Times have changed since the era of majority-female homemakers and male breadwinners: Women today make up 60 percent of the workforce in the United States and are working their way up to top executive positions. That's progress, but there's less positive news when it comes to maternity and family leave: In fact, U.S. policy has yet to catch up to the rest of the world in these areas.
Under current federal law, new mothers may legally take up to 12 weeks off with job protection, but only 13 percent of new mothers receive any compensation during their leave. A 2015 UN report described the United States as one of only four countries in the world that do not offer paid maternity leave. And, within this country itself, only three states — California, New Jersey and Rhode Island — offer it.
Even in those states, new mothers are eligible only for partial income replacement through their state's disability/family leave program, supported by payroll taxes. (California fathers are also eligible for paid family leave.) If a business employs staff in these states, its corporate benefits can be designed to supplement the gap in income. Employees of these businesses who live in other states? They're out of luck.
This is where funding creativity comes in. Moms-to-be and their husbands/partners have turned to crowdfunding to help bridge the income gap during their maternity leave. Sites like Plumfund, Babylist and GoFundMe are seeing an uptick in campaigns, where friends and family can contribute financially for this special time.
While the traditional baby shower category makes up around 10 percent of these crowdfunding sites, about 5 percent of users on our site, Plumfund, are mentioning maternity leave as part of their cash gift requests. Families, on average, have asked for $3,000 to supplement the 12 weeks taken off work, and ultimately they've received gifts totally between $500 and $1,000.
Along with over 400 other parents on Plumfund, Amy Dean-Gerving raised money for her maternity leave for her third adopted child, sharing online that the $3,500 she received would bring "peace of mind that I can be home and help him transition into our family and not worry about how the bills are going to get paid."
(Note: While some employers offer family leave for biological children, they often do not compensate for adoption, though time off in these cases can be crucial for bonding between new mothers and their children.)
The trend toward relying on friends, family, and the internet to make ends meet during family leave highlights the gap in what the United Nations has called a "basic human right" for women. Moreover, the gap itself reflects a lack of understanding of the long-term benefits of company-paid maternity leave.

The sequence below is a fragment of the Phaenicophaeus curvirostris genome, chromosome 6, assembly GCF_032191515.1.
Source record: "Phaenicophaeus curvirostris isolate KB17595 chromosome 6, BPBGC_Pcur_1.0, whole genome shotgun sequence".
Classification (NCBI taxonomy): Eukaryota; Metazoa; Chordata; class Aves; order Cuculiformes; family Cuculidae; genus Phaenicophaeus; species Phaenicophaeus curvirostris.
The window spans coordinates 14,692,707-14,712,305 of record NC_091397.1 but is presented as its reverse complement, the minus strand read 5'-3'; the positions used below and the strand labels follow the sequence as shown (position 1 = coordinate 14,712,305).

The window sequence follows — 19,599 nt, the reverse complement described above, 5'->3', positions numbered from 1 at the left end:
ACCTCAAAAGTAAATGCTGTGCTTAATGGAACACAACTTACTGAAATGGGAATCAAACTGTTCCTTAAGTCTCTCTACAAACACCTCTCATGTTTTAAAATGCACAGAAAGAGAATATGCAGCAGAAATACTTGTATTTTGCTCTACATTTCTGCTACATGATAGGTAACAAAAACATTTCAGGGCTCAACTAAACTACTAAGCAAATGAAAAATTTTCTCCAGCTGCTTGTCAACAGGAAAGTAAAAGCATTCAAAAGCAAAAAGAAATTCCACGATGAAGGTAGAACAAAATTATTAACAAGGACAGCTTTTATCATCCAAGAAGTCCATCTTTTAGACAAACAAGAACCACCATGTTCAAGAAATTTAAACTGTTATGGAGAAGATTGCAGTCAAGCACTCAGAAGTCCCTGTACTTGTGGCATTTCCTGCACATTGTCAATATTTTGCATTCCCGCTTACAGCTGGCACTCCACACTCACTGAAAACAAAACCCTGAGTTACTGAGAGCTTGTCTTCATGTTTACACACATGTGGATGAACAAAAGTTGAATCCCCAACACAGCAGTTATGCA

If governments and business owners do some simple math, they'll find that offering this benefit to more than half of the national workforce would encourage them to return to their jobs, and perform better when they do. The advantages of maternity leave are particularly clear when you consider the majority proportion of the workforce that millennial women comprise.
There's also a competitive advantage for businesses here: Until such time as the United States as a whole mandates paid maternity leave, companies that already offer this benefit are going to have greater appeal when it comes to recruiting top talent. Some notable companies that depend on top talent to survive and thrive have figured this out. They include Amazon, Etsy, Starbucks, Ikea, Adobe, Google and Facebook.
Beyond productivity and worker retention, there are other benefits to companies offering at least some paid leave. Diversity among senior management is one: Without paid leave, upward mobility in the workplace remains more difficult for women than men. This topic is highlighted by the fact that only 14 percent of women hold C-level positions in leading companies. Women shouldn't have to choose between having children and having a career — when they do, society as a whole loses out.
A lack of gender diversity in the workplace has also been shown to foster hyper-masculine cultures that, sooner or later, wind up alienating customers and hurting the bottom line.
Maternity leave should be recognized in the as the basic human right that it is. Simply speaking, it's a simple, biological fact that we Americans must not only reproduce, but care for our children after their birth. As couples increasingly share the responsibilities of child-rearing and financial support, it's become clear that paid maternity and paternity leave, through corporate and government funding, is the obvious next step toward elevating women professionally and acknowledging the parenting role of their partner.
In the meantime, the use of crowdfunding sites in this situation proves the "power of the crowd," and companies like my own will continue to provide services for these families until large-scale action is taken. My hope is that the federal government will establish paid maternity/paternity leave guidelines soon and that, in the meantime, more companies fill the gap for their mothers- and fathers-to-be.
Sara Margulis is CEO of Plumfund and Honeyfund. Working with her husband Josh, she created Honeyfund in 2005 as a honeymoon registry page, where friends and family could help contribute to their dream trip to Fiji. They eventually exte…